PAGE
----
Saint Pats; Celebratory Hyperbole


Each year I have the need to go out and remind myself why I think St. Patrick’s Day is the saddest holiday of them all. This year was no different. I did a pretty good bar crawl across Sleepytown to witness how Indianapolis watering holes and historically deemed places of Irish celebration took on the DrinkFest America has turned the holiday into. America has molded St. Pat’s Day into a monstrosity that has little or no connection to the origin of the Irish celebration, like we did with Cinco de Mayo and Easter. We tend to take things to extreme out of frustration and our instinct to create a societal bastardization of a good thing kicks in way too often. Our celebrations, our politics, our religion….we mutate them into sad statements on our culture as a whole. Saint Patrick’s Day proves that to me each and every year.

The weather was grey and a bit on the wet side for Patty’s Day, but it wasn’t nasty enough to keep the crowds inside. The rash of pounding we’ve all received from our politics as of late is leaving everyone with a desire to go out and purge the poison our media pumps us with on a daily-hourly-basis. For a successful St. Pat’s evening for bar owners, the weather just needs to be a bit tolerable, a bit on the sweater rather than coat side, and the masses will get out to drink cheap green colored alcohol – and not just any alcohol, but the low end margin of beers and bar liquor priced to make a killing for the bar owners.The kind of liquor guaranteed to give most of us a fuzzy headache the next day; everyone seems to be re-reminded of that, each and every year. I ran into cheap Irish Car Bombs being made with some off-brand whisky and felt the crime in not using Jameson for an Irish Car Bomb. No Jameson in your car bomb? To hell with tradition, they want to make an extra dollar. Budweiser went into full production with green colored aluminum cans of their headache beer to sell the masses for an outrageous price. One of the stops along my crawl deemed a ‘must-see’ for St. Patty’s Day in Indy, was some small dive that made you pay a five dollar cover, just so we could be hustled back behind the bar where you stood around in a rocky, wet, muddy pit of depression with the other bastards who paid to get there. No free token for the five dollar cover, just expensive brats and cheap green colored spit I would not touch. One of the bars I attended (probably a pretty standard practice) sectioned off patrons so those buying hard liquor inside the bar weren’t allowed to take it outside in the open air/tent area. Some festering little law somewhere, I suppose, to keep the bar owners from losing their ass when one of the amateurs drinking cheap green beer decides to order a Crown and Coke and goes off the deep end, but this just brought my attention even more, as to how they had this entire event corralled into something not as fun and light as it should be.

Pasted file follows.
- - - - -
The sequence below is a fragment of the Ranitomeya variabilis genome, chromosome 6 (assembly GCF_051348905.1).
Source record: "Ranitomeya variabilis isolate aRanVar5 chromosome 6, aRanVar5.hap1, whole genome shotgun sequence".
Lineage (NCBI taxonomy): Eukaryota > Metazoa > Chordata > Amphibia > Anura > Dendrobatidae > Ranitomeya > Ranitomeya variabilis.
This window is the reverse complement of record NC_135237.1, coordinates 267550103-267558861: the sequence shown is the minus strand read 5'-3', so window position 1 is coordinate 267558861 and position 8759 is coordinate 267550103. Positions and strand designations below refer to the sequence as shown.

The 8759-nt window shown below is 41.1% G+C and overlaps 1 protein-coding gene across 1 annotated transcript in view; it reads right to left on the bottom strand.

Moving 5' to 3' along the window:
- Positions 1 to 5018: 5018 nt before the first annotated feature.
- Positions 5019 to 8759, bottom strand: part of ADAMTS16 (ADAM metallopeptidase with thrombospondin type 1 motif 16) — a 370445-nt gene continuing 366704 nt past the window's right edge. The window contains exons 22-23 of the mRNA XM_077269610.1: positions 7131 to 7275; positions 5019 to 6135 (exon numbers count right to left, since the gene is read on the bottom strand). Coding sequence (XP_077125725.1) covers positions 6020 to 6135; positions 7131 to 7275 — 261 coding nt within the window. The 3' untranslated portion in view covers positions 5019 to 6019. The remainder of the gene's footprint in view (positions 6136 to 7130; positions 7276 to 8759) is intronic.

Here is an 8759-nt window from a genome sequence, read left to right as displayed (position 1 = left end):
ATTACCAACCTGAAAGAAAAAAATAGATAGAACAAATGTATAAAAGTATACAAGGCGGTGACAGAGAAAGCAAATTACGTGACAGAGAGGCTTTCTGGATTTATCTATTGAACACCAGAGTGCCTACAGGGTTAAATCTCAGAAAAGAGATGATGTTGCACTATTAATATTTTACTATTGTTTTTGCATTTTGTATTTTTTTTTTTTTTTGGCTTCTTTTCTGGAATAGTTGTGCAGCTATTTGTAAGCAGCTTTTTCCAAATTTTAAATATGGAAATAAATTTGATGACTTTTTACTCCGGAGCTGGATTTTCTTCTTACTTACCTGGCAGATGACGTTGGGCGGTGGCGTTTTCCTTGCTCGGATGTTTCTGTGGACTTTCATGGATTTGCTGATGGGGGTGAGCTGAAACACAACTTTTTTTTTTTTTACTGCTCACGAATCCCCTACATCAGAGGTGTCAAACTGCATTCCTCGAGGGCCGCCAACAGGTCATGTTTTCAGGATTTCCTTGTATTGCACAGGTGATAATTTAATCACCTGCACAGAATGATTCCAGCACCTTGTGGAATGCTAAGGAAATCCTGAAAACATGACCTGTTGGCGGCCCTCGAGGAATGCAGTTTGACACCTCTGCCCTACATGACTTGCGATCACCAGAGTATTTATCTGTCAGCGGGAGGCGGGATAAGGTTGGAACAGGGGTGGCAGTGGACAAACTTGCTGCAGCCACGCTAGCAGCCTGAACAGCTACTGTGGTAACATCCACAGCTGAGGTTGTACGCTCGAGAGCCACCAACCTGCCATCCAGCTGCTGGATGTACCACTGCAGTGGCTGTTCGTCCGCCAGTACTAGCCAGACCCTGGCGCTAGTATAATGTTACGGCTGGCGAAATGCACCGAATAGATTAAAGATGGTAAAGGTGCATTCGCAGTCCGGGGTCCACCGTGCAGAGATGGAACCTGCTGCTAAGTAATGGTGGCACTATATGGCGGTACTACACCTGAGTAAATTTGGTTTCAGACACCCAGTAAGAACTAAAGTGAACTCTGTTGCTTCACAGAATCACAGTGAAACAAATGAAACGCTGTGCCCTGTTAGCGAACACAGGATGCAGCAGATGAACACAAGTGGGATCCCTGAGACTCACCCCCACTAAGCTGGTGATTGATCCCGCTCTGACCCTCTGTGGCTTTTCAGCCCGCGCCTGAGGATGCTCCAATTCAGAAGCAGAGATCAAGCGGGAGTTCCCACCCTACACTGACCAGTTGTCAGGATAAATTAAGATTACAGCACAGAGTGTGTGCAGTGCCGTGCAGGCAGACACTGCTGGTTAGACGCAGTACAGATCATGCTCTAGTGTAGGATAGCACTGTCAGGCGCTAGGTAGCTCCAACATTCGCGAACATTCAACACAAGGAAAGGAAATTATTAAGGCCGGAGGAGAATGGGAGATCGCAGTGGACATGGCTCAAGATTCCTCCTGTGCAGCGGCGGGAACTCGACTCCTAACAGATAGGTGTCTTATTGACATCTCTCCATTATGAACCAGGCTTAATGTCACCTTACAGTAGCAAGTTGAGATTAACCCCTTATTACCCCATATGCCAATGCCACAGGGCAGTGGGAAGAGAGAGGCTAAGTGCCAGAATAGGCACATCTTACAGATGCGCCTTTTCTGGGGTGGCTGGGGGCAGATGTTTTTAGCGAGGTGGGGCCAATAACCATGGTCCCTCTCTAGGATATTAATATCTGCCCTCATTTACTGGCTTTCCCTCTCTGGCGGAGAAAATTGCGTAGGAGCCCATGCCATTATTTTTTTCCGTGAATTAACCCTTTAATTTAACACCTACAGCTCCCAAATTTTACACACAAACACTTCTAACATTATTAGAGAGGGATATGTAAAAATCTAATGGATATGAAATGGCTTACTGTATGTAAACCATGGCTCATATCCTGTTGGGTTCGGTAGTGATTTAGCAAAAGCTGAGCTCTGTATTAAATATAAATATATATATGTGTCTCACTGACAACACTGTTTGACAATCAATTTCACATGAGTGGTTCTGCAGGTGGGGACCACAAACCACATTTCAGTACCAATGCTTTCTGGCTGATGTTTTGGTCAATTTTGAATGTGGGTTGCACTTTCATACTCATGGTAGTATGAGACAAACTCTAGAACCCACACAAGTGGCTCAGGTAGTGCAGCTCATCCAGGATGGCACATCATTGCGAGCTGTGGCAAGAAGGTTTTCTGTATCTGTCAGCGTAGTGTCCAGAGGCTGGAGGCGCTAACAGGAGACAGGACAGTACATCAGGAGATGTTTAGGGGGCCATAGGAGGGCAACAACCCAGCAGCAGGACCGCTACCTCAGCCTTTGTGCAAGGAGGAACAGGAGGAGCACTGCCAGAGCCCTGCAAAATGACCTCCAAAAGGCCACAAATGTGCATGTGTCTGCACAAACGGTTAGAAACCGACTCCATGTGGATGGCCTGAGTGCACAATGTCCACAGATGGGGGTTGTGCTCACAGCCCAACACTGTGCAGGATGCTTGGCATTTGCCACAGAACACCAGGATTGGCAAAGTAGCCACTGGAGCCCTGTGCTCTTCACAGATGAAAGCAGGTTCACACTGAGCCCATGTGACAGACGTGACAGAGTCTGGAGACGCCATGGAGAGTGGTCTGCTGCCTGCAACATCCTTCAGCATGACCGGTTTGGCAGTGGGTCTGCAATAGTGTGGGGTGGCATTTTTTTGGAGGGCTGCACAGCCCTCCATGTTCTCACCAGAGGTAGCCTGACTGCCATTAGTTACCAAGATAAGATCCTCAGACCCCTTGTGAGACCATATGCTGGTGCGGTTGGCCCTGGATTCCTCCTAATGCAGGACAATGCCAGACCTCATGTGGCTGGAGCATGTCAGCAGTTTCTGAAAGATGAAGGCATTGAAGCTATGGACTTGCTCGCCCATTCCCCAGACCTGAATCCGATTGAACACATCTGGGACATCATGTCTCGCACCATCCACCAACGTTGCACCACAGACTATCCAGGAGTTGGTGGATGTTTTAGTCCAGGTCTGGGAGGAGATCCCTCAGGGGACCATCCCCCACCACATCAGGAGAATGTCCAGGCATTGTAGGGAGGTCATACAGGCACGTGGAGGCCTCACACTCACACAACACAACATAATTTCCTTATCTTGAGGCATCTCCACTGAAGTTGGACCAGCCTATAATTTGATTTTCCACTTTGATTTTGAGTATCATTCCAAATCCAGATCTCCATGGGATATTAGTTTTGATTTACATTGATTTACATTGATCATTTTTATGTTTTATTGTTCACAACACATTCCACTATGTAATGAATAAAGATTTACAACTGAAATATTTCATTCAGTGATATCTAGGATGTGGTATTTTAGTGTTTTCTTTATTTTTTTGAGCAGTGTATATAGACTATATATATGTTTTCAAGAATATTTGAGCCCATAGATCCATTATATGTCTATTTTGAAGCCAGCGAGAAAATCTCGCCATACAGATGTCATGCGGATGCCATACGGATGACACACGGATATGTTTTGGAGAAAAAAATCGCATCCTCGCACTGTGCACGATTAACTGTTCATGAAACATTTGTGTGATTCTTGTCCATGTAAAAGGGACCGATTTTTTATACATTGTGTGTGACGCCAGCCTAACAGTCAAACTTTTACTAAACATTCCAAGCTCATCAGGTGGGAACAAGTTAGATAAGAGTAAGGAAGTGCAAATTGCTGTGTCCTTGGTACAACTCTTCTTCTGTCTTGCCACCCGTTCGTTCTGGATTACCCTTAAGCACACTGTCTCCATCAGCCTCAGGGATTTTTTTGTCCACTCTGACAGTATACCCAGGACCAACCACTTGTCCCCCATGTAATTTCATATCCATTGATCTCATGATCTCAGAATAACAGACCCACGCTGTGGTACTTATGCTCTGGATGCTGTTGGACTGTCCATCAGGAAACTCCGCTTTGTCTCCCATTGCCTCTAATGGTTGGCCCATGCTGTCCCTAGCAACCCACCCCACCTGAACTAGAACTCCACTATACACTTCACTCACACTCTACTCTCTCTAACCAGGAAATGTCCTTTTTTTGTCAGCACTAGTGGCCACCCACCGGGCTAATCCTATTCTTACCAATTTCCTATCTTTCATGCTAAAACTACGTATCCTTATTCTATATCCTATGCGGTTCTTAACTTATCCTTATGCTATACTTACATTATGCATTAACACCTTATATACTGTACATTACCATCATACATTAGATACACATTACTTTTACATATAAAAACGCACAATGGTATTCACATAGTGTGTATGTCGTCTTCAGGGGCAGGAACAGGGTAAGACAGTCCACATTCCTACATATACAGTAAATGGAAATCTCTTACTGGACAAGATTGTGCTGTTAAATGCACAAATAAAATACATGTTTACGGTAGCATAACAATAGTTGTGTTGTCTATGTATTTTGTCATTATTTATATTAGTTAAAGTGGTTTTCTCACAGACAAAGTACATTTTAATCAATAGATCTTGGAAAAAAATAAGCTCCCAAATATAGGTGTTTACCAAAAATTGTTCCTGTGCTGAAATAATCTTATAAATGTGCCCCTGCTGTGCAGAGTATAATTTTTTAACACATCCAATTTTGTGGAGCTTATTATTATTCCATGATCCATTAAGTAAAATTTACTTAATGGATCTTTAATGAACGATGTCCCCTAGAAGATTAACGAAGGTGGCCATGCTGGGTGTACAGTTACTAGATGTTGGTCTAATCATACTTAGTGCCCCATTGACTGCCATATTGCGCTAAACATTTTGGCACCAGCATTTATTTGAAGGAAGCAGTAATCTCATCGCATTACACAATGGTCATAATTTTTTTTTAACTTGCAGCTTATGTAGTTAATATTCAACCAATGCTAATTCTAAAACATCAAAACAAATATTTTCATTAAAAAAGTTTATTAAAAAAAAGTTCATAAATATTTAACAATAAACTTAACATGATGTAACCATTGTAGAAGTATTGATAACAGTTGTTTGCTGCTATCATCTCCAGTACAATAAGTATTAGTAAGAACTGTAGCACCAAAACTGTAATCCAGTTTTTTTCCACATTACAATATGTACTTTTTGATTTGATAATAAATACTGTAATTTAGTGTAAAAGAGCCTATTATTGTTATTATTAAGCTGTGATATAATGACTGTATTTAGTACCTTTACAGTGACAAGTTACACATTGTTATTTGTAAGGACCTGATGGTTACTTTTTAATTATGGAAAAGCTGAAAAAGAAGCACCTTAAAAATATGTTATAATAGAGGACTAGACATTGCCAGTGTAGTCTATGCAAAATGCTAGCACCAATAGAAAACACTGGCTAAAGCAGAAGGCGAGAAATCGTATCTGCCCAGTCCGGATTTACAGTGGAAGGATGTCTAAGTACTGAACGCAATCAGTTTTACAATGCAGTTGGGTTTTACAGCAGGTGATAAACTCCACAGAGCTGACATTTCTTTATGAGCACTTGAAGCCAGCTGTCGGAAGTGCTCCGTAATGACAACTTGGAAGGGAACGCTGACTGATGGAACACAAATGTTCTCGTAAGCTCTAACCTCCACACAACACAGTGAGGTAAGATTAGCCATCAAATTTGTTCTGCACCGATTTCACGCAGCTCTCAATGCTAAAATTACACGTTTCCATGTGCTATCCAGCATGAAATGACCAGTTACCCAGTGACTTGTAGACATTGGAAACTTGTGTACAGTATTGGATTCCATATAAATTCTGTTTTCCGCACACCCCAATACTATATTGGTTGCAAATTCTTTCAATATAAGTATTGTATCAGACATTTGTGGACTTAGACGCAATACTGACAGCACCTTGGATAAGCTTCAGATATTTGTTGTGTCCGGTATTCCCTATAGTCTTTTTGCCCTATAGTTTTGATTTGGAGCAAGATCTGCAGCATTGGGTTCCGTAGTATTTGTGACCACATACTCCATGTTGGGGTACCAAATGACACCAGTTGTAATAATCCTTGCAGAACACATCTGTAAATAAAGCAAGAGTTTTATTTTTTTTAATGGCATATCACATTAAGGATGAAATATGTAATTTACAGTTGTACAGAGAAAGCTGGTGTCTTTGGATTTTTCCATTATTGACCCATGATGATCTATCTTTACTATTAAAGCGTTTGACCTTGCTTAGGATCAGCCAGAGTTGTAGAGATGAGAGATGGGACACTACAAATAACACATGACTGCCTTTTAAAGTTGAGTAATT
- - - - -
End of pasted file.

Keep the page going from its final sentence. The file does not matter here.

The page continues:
One day prior to Saint Pat’s I went to a small local event in my neighborhood; Open Mic Poetry night, which is held at a little coffee shop near by, as all poetry readings should be. That’s one tradition they haven’t fucked apart yet and I try to support events like this when they happen. The small crowed gathered and listened as people went up to the microphone to pour out their emotions. True therapy for those listening, as well as those performing. For many attending, this is their one vestige of sanity from the demented world we all work so hard to create. Real life encounters with drug abuse and suicide, worthless relationships and all sorts of torture, all those problems, put on paper and read to a crowd for the sake of feeling better about themselves. Some times, people can cope, as long as they have a little window to look through, somewhere to participate in something as simplistic as poetry reading. For that moment, they are a star and the world applauds them, in spite their fucked up lives and fucked up minds..for a little while, they are loved.

-The next day I witness St. Patrick’s Day and see the inibrietated approach to soothing the nation’s temperament. I suppose all that green beer gave momentary happiness to folks who never get out, never attend a poetry reading, or see a local play. I suppose for the people who never see a burlesque show put on by the artisans who do it for the love of the craft, not for the money, St. Patrick’s Day is what they’ve come to expect, and nothing more. I suppose it’s quicker to them than hunting down a show of local indie bands they could go listen to. They get out that one evening and drink themselves into a stupor just to surmise that all neighborhood celebrations must be like this; a night of over priced alcohol in a forced social surrounding of green hats and bad attempts at Irish music and it forces them to stay in, assuming all events are like this…and that is why I loathe Saint Patrick’s Day so much..not for what it is, but for what it is not.


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